Friday, March 8, 2013

Two Creation Ministries Endorse The Bible Miniseries

Posted by Christine Pack

I love Young Earth Creation ministries, absolutely love them. Talk about a hard road for a Christian to walk, that is by far one of the hardest in this day and age. And I should know, because as a non-believer I was one of the most strident and most outspoken evolutionary thinkers around. In fact, I used to take particular delight in mocking and ridiculing Christians, especially Young Earth Christians. Christians were bad enough, but Young Earth Christians? Christians who rejected all the scientific evidence (or so I had been taught) that destroyed their young earth timeframe? Oh my, just turn me loose. I was ready to let fly with "carbon dating" at a moment's notice. So imagine my dismay, then, to find myself one day.......saved. A new creation in Christ. Born again. I was, in so many ways, like an actual baby. I would crave the Bible the way a newborn baby craves milk. And as I was reading and reading and reading through the Bible, the Holy Spirit began to do the work of dismantling my old, worldly ideas. The old man was gone, I was being rebuilt. I sometimes joke that this was a period in which God was breaking me down like a Marine sergeant, only to be building me back up in truth. I had so many wrong ideas about life, about the world, about myself, about marriage, about relationships, and, well, about everything. Except for one thing: I was pretty sure that science had proved evolution. I say "pretty sure" and not "convinced" because during that breaking down/building up period, I was truly no longer convinced that I had ever gotten anything right in my life, prior to salvation.

Enter the Young Earth Creation ministries. Yes, I did come around on the young earth/evolution issue, which just goes to show that perhaps God has a sense of humor. The mocker was now the mocked, and trust me, the irony of this is not lost on me. There are two young earth ministries, in particular, with which I have become very familiar: Answers in Genesis (AIG) and Creation Ministries International (CMI). These ministries are filled with scientists who have studied the evidences for and against young earth within their particular fields of expertise - archaeology, biology, chemistry, astronomy, physics, etc. - and have come away with the conviction that young earth is the most plausible explanation for the state of the earth today. It's been very exciting to me to have access to great articles, books and DVDs on the subject of young earth. No longer does the Christian have to just smile feebly and plead "Just have faith in Jesus!" when the secular Darwinian humanist mocks him with "scientific" data; we now have data of our own, and believe me, there are no village idiots at either of the Creationism ministries linked above.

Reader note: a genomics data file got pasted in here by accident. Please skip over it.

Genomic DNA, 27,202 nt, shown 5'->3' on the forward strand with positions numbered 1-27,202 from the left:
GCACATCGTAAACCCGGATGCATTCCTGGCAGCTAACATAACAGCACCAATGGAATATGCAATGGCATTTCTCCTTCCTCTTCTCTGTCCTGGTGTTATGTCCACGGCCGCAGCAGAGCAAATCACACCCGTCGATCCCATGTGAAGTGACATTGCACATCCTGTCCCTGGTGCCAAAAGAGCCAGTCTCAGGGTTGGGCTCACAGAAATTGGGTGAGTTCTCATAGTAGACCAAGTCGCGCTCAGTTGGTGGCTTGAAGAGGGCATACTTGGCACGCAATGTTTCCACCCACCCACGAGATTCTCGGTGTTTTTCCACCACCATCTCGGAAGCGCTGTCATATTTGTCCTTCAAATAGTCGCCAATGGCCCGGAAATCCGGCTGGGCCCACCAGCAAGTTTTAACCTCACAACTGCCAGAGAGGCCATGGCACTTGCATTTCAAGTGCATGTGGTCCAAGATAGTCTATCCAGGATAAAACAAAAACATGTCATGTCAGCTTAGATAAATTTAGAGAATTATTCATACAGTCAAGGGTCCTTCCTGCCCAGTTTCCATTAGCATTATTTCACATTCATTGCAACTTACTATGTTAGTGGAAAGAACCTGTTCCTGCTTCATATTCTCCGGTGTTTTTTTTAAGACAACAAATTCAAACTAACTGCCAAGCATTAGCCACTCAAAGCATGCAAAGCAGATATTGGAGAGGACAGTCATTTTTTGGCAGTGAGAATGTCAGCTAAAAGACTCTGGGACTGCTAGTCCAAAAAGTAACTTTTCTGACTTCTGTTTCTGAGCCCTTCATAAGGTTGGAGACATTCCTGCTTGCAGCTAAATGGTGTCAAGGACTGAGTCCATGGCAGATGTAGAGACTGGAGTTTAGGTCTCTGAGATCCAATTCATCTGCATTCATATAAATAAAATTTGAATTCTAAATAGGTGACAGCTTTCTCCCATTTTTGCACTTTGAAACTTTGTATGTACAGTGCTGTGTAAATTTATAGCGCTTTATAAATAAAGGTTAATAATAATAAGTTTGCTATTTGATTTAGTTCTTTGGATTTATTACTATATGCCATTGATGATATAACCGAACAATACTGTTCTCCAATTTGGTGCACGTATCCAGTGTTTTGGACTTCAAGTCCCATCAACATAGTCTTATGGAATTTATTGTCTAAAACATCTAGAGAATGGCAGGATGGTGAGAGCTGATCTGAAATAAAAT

As far as Creation Ministries International goes, I have listened to many of their testimonies, including testimonies by Dr. Carl Weiland, Dr. Jonathan Sarfati, and Dr. David Catchpoole. In fact, I have burned Dr. Catchpoole's testimony to CD for the purpose of handing it out to evolutionary atheists and skeptics. I have also handed out In Six Days, a young earth apologetics book which Dr. Sarfati contributed to. And, one of my all time favorite books is Gary Bates' Alien Intrusion. And Answers in Genesis? Our family has been to countless AIG seminars, including hosting one with Paul Taylor (AIG-UK) at our own church. We also have hundreds of dollars worth of AIG resources, and I've  purchased and given away many, many, many AIG items as witnessing materials. We've visited the Creation Museum three times since it opened in 2007, and I also regularly point the readers of our blog here to Answers in Genesis as a valuable resource. I'm saying all this to demonstrate how well I know these ministries, and that I truly do value them and their contribution to Christianity.

So I was surprised when I found out that both Answers in Genesis and Creation Ministries International recently endorsed the Bible miniseries now playing on the History Channel. (As an aside, if I had to hazard a guess as to why I think these ministries have written favorably about this series, I would say that it is probably because the series does show Adam and Eve as historical figures, and does depict a global flood, issues which are of utmost importance, obviously, to young earth ministries because these ideas are so profoundly under attack in today's secular culture. But more about that later.) You can read the Answers in Genesis article here, and the Creation Ministries International article here.